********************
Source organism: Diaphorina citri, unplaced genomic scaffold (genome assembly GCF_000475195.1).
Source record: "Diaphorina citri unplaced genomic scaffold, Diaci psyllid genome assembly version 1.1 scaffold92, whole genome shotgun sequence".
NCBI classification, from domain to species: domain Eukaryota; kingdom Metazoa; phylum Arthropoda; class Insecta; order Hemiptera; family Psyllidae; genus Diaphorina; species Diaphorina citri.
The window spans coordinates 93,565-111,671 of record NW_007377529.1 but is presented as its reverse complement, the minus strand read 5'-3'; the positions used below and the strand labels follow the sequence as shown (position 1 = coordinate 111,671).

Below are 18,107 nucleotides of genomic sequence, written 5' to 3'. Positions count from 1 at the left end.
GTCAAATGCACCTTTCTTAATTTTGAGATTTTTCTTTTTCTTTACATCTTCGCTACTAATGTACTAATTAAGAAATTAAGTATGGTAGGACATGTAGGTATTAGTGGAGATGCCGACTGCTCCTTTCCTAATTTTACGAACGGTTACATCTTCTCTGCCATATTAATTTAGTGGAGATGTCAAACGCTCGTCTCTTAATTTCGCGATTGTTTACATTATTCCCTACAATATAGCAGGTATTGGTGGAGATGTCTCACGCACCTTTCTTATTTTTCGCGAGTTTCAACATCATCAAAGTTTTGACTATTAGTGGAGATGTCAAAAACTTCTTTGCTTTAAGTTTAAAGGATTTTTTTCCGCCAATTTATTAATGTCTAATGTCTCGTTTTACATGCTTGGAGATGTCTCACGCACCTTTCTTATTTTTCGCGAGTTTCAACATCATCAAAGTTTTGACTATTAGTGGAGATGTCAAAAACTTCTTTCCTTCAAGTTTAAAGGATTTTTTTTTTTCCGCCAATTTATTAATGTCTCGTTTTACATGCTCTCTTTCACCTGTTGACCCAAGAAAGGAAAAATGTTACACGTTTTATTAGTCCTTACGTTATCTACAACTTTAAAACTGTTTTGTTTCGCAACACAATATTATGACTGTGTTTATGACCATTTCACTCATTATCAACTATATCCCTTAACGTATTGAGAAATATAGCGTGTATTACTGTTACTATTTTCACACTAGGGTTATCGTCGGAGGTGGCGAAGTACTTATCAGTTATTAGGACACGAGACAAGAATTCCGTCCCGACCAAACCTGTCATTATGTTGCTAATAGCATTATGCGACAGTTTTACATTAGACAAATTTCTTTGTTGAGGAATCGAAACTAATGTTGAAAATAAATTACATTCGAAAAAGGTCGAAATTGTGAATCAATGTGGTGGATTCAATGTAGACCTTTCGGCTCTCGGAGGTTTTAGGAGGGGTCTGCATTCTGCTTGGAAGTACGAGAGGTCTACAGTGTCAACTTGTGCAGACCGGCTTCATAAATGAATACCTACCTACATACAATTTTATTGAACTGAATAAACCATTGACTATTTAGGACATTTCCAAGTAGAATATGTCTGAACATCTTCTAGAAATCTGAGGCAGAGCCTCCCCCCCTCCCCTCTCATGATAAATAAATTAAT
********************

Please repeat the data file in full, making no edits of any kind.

Source organism: Diaphorina citri, unplaced genomic scaffold (genome assembly GCF_000475195.1).
Source record: "Diaphorina citri unplaced genomic scaffold, Diaci psyllid genome assembly version 1.1 scaffold92, whole genome shotgun sequence".
NCBI classification, from domain to species: domain Eukaryota; kingdom Metazoa; phylum Arthropoda; class Insecta; order Hemiptera; family Psyllidae; genus Diaphorina; species Diaphorina citri.
The window spans coordinates 93,565-111,671 of record NW_007377529.1 but is presented as its reverse complement, the minus strand read 5'-3'; the positions used below and the strand labels follow the sequence as shown (position 1 = coordinate 111,671).

Below are 18,107 nucleotides of genomic sequence, written 5' to 3'. Positions count from 1 at the left end.
GTCAAATGCACCTTTCTTAATTTTGAGATTTTTCTTTTTCTTTACATCTTCGCTACTAATGTACTAATTAAGAAATTAAGTATGGTAGGACATGTAGGTATTAGTGGAGATGCCGACTGCTCCTTTCCTAATTTTACGAACGGTTACATCTTCTCTGCCATATTAATTTAGTGGAGATGTCAAACGCTCGTCTCTTAATTTCGCGATTGTTTACATTATTCCCTACAATATAGCAGGTATTGGTGGAGATGTCTCACGCACCTTTCTTATTTTTCGCGAGTTTCAACATCATCAAAGTTTTGACTATTAGTGGAGATGTCAAAAACTTCTTTGCTTTAAGTTTAAAGGATTTTTTTCCGCCAATTTATTAATGTCTAATGTCTCGTTTTACATGCTTGGAGATGTCTCACGCACCTTTCTTATTTTTCGCGAGTTTCAACATCATCAAAGTTTTGACTATTAGTGGAGATGTCAAAAACTTCTTTCCTTCAAGTTTAAAGGATTTTTTTTTTTCCGCCAATTTATTAATGTCTCGTTTTACATGCTCTCTTTCACCTGTTGACCCAAGAAAGGAAAAATGTTACACGTTTTATTAGTCCTTACGTTATCTACAACTTTAAAACTGTTTTGTTTCGCAACACAATATTATGACTGTGTTTATGACCATTTCACTCATTATCAACTATATCCCTTAACGTATTGAGAAATATAGCGTGTATTACTGTTACTATTTTCACACTAGGGTTATCGTCGGAGGTGGCGAAGTACTTATCAGTTATTAGGACACGAGACAAGAATTCCGTCCCGACCAAACCTGTCATTATGTTGCTAATAGCATTATGCGACAGTTTTACATTAGACAAATTTCTTTGTTGAGGAATCGAAACTAATGTTGAAAATAAATTACATTCGAAAAAGGTCGAAATTGTGAATCAATGTGGTGGATTCAATGTAGACCTTTCGGCTCTCGGAGGTTTTAGGAGGGGTCTGCATTCTGCTTGGAAGTACGAGAGGTCTACAGTGTCAACTTGTGCAGACCGGCTTCATAAATGAATACCTACCTACATACAATTTTATTGAACTGAATAAACCATTGACTATTTAGGACATTTCCAAGTAGAATATGTCTGAACATCTTCTAGAAATCTGAGGCAGAGCCTCCCCCCCTCCCCTCTCATGATAAATAAATTAAT